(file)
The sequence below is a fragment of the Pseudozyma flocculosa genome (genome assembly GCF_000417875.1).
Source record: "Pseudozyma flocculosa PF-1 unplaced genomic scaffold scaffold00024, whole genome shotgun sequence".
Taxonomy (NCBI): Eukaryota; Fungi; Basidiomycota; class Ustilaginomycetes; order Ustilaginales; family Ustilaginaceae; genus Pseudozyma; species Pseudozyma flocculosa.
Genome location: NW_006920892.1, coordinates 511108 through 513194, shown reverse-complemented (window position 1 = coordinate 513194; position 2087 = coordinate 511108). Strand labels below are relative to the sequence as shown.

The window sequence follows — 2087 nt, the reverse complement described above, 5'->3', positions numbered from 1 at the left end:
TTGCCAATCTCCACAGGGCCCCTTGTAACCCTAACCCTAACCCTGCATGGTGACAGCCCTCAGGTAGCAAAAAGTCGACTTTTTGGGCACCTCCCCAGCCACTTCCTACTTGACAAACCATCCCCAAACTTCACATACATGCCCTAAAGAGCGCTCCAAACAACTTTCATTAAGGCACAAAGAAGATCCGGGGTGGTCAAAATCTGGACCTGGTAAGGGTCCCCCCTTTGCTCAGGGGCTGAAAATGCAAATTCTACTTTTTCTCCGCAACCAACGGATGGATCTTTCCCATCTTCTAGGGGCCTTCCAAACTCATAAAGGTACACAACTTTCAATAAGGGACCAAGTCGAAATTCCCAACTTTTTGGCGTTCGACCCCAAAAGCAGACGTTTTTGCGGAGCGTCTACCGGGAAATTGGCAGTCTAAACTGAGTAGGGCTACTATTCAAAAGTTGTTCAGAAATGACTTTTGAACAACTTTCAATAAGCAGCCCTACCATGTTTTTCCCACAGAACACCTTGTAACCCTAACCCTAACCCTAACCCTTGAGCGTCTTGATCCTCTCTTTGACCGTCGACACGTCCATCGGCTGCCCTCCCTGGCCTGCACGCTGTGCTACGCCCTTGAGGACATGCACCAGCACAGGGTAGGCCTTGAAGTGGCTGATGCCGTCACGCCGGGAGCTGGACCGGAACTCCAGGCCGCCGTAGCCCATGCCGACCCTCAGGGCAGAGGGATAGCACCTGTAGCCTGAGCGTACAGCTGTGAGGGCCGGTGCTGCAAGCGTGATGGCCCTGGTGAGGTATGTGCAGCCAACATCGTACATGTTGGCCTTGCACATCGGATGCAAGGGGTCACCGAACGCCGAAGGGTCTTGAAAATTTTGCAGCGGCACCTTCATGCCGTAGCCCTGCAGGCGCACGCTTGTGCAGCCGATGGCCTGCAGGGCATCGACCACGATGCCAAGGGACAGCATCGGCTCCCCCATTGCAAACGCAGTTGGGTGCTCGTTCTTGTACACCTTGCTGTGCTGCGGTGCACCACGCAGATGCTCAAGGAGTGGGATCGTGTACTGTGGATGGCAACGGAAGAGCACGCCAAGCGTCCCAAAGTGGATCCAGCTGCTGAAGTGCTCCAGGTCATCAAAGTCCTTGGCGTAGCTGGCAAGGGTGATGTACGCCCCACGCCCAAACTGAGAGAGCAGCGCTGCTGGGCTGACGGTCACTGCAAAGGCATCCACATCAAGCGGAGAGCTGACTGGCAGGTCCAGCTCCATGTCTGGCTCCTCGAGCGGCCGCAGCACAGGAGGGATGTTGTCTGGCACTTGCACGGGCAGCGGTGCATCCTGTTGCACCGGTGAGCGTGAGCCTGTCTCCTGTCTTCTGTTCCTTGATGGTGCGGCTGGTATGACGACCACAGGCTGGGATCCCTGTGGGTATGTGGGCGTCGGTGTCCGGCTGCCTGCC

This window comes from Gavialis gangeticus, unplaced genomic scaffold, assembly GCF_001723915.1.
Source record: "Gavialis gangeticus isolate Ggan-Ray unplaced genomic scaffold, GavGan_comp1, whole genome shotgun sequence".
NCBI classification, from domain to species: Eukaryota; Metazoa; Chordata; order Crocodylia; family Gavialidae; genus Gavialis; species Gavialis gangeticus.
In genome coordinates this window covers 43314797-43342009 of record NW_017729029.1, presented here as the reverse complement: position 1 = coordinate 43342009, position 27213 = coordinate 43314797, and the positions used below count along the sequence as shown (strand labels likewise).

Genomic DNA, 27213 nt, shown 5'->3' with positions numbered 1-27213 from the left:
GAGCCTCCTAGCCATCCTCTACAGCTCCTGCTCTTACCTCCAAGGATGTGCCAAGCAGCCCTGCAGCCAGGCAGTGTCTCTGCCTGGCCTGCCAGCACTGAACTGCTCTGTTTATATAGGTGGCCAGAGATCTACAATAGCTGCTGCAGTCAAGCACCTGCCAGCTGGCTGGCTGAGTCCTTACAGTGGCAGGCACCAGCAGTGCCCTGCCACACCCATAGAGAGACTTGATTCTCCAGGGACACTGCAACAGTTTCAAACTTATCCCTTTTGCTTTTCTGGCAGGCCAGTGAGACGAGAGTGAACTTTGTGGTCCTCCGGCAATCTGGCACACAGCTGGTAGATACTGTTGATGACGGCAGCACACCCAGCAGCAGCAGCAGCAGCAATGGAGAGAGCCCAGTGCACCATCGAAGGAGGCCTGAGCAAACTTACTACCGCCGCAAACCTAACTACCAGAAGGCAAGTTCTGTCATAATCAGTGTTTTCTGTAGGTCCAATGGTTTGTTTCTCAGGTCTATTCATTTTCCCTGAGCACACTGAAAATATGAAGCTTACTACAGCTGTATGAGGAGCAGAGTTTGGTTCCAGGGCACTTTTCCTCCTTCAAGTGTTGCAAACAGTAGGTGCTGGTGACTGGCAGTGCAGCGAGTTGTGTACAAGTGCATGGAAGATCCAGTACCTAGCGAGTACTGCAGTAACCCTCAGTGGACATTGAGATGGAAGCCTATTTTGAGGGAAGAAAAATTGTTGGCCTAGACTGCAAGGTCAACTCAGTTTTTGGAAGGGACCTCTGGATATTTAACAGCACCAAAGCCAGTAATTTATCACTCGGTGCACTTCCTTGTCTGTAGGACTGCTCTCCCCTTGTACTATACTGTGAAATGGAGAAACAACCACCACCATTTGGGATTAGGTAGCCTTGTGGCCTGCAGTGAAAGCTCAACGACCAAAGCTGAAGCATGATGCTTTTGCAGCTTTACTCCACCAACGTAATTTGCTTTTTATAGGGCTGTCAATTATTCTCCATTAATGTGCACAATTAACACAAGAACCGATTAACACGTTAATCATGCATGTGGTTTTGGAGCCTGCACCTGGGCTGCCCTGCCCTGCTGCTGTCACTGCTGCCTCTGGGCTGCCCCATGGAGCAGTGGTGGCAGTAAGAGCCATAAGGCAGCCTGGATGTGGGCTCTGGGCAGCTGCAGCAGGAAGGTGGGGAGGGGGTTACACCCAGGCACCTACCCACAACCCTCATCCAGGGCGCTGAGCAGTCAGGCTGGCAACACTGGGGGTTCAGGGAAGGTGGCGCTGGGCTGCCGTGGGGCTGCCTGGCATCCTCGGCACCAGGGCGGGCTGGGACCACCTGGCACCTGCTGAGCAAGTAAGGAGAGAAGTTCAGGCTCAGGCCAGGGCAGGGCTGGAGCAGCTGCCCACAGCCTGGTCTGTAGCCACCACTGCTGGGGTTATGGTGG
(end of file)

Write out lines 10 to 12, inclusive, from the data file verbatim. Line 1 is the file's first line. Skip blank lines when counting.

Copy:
In genome coordinates this window covers 43314797-43342009 of record NW_017729029.1, presented here as the reverse complement: position 1 = coordinate 43342009, position 27213 = coordinate 43314797, and the positions used below count along the sequence as shown (strand labels likewise).

Genomic DNA, 27213 nt, shown 5'->3' with positions numbered 1-27213 from the left:
GAGCCTCCTAGCCATCCTCTACAGCTCCTGCTCTTACCTCCAAGGATGTGCCAAGCAGCCCTGCAGCCAGGCAGTGTCTCTGCCTGGCCTGCCAGCACTGAACTGCTCTGTTTATATAGGTGGCCAGAGATCTACAATAGCTGCTGCAGTCAAGCACCTGCCAGCTGGCTGGCTGAGTCCTTACAGTGGCAGGCACCAGCAGTGCCCTGCCACACCCATAGAGAGACTTGATTCTCCAGGGACACTGCAACAGTTTCAAACTTATCCCTTTTGCTTTTCTGGCAGGCCAGTGAGACGAGAGTGAACTTTGTGGTCCTCCGGCAATCTGGCACACAGCTGGTAGATACTGTTGATGACGGCAGCACACCCAGCAGCAGCAGCAGCAGCAATGGAGAGAGCCCAGTGCACCATCGAAGGAGGCCTGAGCAAACTTACTACCGCCGCAAACCTAACTACCAGAAGGCAAGTTCTGTCATAATCAGTGTTTTCTGTAGGTCCAATGGTTTGTTTCTCAGGTCTATTCATTTTCCCTGAGCACACTGAAAATATGAAGCTTACTACAGCTGTATGAGGAGCAGAGTTTGGTTCCAGGGCACTTTTCCTCCTTCAAGTGTTGCAAACAGTAGGTGCTGGTGACTGGCAGTGCAGCGAGTTGTGTACAAGTGCATGGAAGATCCAGTACCTAGCGAGTACTGCAGTAACCCTCAGTGGACATTGAGATGGAAGCCTATTTTGAGGGAAGAAAAATTGTTGGCCTAGACTGCAAGGTCAACTCAGTTTTTGGAAGGGACCTCTGGATATTTAACAGCACCAAAGCCAGTAATTTATCACTCGGTGCACTTCCTTGTCTGTAGGACTGCTCTCCCCTTGTACTATACTGTGAAATGGAGAAACAACCACCACCATTTGGGATTAGGTAGCCTTGTGGCCTGCAGTGAAAGCTCAACGACCAAAGCTGAAGCATGATGCTTTTGCAGCTTTACTCCACCAACGTAATTTGCTTTTTATAGGGCTGTCAATTATTCTCCATTAATGTGCACAATTAACACAAGAACCGATTAACACGTTAATCATGCATGTGGTTTTGGAGCCTGCACCTGGGCTGCCCTGCCCTGCTGCTGTCACTGCTGCCTCTGGGCTGCCCCATGGAGCAGTGGTGGCAGTAAGAGCCATAAGGCAGCCTGGATGTGGGCTCTGGGCAGCTGCAGCAGGAAGGTGGGGAGGGGGTTACACCCAGGCACCTACCCACAACCCTCATCCAGGGCGCTGAGCAGTCAGGCTGGCAACACTGGGGGTTCAGGGAAGGTGGCGCTGGGCTGCCGTGGGGCTGCCTGGCATCCTCGGCACCAGGGCGGGCTGGGACCACCTGGCACCTGCTGAGCAAGTAAGGAGAGAAGTTCAGGCTCAGGCCAGGGCAGGGCTGGAGCAGCTGCCCACAGCCTGGTCTGTAGCCACCACTGCTGGGGTTATGGTGG